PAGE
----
Pentagon identifies two Marines killed in Iraq

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Capt. Moises A. Navas, left, had been selected for promotion to major. Gunnery Sgt. Diego D. Pongo, had earned a Bronze Star with "V" device for valor. Both Marine Raiders were killed on March 8 in Iraq.

Capt. Moises A. Navas, left, had been selected for promotion to major. Gunnery Sgt. Diego D. Pongo, had earned a Bronze Star with "V" device for valor. Both Marine Raiders were killed on March 8 in Iraq.

Two Marine Raiders who were killed on Sunday in Iraq have been identified as Gunnery Sgt. Diego D. Pongo, 34, and Capt. Moises A. Navas, 34, defense officials have announced.

They were both assigned to the 2nd Marine Raider Battalion, Marine Corps Forces Special Operations Command, Camp Lejeune, North Carolina, a Defense Department news release says.

The Marines were killed in a battle to clear ISIS fighters from a well-defended cave complex, New York Times reporters Thomas Gibbons-Neff and Eric Schmitt revealed.

“Both men epitomize what it means to be a Marine Raider,” Col. John Lynch, commanding officer of the Marine Raider regiment, said in a statement. “They were intelligent, courageous, and loyal. They were dedicated leaders, true professionals in their craft, and willing to go above and beyond for the mission and their team.”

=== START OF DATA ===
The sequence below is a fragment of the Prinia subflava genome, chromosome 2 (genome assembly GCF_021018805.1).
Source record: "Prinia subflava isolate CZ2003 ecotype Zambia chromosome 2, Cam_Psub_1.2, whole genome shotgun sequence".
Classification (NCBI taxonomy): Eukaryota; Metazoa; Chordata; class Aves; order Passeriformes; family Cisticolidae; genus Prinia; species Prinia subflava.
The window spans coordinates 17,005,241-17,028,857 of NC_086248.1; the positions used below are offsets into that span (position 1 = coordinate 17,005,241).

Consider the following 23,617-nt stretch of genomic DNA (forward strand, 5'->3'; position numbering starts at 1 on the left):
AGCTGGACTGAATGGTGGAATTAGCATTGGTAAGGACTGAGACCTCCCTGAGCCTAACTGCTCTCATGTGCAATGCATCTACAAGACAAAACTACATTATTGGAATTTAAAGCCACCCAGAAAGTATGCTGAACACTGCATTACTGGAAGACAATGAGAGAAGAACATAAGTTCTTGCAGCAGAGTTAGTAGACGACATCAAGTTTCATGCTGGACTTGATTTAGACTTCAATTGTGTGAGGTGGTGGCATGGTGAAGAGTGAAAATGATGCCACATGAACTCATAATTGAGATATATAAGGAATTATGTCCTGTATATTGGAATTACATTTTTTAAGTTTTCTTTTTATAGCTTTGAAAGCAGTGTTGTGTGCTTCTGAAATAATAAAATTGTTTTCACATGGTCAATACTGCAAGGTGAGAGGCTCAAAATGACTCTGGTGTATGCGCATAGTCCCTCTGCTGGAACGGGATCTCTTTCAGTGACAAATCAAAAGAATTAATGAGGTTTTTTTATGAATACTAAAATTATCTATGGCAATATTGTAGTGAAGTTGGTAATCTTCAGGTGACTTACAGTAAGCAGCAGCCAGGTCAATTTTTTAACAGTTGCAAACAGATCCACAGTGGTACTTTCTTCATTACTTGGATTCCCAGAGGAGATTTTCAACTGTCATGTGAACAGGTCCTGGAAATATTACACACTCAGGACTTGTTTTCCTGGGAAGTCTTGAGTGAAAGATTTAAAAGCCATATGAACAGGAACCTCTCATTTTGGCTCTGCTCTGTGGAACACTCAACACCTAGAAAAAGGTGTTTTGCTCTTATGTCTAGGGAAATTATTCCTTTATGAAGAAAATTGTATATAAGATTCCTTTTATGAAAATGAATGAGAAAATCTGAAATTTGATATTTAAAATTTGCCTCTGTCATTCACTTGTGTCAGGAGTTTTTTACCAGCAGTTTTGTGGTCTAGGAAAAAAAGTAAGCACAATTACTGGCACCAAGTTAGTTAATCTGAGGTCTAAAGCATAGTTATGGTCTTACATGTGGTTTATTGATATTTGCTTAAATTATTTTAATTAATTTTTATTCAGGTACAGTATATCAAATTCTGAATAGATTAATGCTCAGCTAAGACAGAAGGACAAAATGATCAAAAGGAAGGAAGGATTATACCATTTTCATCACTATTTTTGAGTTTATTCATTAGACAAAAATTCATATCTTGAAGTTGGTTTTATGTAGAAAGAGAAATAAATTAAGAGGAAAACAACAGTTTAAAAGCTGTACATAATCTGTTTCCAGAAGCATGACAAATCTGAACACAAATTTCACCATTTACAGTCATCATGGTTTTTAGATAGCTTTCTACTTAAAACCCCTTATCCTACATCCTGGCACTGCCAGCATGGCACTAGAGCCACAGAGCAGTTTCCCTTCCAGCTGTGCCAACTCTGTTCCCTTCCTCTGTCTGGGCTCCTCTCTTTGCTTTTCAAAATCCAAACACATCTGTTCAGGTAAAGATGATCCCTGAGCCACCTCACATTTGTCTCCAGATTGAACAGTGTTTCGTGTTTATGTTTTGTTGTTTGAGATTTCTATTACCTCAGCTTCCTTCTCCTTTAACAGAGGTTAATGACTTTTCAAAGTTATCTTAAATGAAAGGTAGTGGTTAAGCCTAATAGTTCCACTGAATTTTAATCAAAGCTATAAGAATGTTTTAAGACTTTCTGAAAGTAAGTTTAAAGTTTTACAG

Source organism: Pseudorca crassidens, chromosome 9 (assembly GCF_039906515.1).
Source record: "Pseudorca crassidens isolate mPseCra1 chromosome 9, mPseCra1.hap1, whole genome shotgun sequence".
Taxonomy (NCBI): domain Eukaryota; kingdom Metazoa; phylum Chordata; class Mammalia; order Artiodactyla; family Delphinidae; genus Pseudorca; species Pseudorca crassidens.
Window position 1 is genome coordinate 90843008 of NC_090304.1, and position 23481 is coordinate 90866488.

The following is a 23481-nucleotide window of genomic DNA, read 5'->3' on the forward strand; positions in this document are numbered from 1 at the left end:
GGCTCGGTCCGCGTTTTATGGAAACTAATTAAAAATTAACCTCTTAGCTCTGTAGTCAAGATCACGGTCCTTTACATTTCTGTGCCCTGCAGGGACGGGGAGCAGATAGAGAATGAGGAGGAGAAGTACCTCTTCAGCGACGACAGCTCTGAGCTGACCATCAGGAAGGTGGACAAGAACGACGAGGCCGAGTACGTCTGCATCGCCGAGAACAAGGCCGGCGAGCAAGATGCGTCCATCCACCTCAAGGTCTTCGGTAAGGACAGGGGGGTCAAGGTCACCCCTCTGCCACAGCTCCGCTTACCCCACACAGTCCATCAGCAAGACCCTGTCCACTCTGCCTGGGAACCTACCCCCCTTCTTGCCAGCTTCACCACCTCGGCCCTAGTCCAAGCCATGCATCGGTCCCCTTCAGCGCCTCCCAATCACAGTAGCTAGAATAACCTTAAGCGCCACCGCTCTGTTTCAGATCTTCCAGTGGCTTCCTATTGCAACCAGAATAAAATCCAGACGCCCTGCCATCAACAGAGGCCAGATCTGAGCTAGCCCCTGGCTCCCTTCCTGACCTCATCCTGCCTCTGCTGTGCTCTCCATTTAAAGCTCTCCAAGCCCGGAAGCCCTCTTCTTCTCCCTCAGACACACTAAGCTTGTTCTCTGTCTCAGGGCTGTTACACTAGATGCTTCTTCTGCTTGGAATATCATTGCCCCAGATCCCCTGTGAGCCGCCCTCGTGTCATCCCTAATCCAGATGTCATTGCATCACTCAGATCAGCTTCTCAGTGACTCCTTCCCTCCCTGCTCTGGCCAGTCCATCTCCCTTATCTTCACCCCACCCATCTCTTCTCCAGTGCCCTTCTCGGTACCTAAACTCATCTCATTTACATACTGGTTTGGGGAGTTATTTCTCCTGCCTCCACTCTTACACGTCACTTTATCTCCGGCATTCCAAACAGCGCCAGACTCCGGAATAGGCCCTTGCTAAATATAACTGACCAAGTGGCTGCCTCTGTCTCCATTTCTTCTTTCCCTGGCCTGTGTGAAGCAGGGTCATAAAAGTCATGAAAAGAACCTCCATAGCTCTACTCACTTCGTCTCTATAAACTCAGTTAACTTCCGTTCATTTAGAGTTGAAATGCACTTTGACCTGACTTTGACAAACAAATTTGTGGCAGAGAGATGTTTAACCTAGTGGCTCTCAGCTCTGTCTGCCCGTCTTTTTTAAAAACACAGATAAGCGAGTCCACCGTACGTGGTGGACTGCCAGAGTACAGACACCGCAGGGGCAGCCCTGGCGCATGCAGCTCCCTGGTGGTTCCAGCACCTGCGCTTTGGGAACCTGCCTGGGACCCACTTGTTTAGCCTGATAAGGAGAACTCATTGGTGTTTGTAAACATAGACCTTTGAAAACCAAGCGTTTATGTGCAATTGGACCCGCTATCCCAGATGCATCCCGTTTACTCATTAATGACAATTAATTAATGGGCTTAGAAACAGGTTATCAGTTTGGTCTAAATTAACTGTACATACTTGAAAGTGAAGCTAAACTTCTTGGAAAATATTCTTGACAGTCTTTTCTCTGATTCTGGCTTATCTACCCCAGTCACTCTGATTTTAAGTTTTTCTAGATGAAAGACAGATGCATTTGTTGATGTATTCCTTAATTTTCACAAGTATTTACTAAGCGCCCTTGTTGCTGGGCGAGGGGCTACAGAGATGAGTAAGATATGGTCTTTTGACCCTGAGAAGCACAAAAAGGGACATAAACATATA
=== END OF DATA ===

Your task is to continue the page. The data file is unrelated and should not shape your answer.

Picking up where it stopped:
Pongo enlisted in the Marine Corps in 2004 and initially served as a rifleman, according to MARSOC. He went on to become a scout sniper and deployed to Afghanistan as a sniper team leader. He became a Marine Raider in December 2011 and deployed to both Iraq and Afghanistan.

His military awards include the Bronze Star with “V” device for valor, the Purple Heart, and two Combat Action Ribbons. He is survived by his daughter and parents.

“The command as a whole became witness to his dynamic personality, and love for family, when he brought his mom to this past year’s Marine Corps Birthday Ball ceremony and together they out-danced the rest of us on the dance floor,” Lynch said. “He also loved going on adventures with his daughter, hiking, camping, and woodworking.”

Navas also enlisted in the Marine Corps and he rose to the rank of sergeant before earning his commission in 2010. He went from serving as an administrative clerk to becoming an infantry officer and ultimately a Raider in 2016. He was on his third deployment to Iraq as a Raider.

His military awards include the Purple Heart, Combat Action Ribbon, two Good Conduct Medals, and the Military Outstanding Volunteer Service Medal. He is survived by his wife, daughter, three sons, parents, and brother.

“Capt. Navas, who was known to most as ‘Mo,’ was born in Panama but grew up in Maryland,” Lynch said. In addition to being a phenomenal Marine officer and Raider, he truly was a family man, and cherished his time watching his children play sports. He was also a scout sniper, a martial arts instructor, combat diver, and was recently selected for promotion to the rank of major.”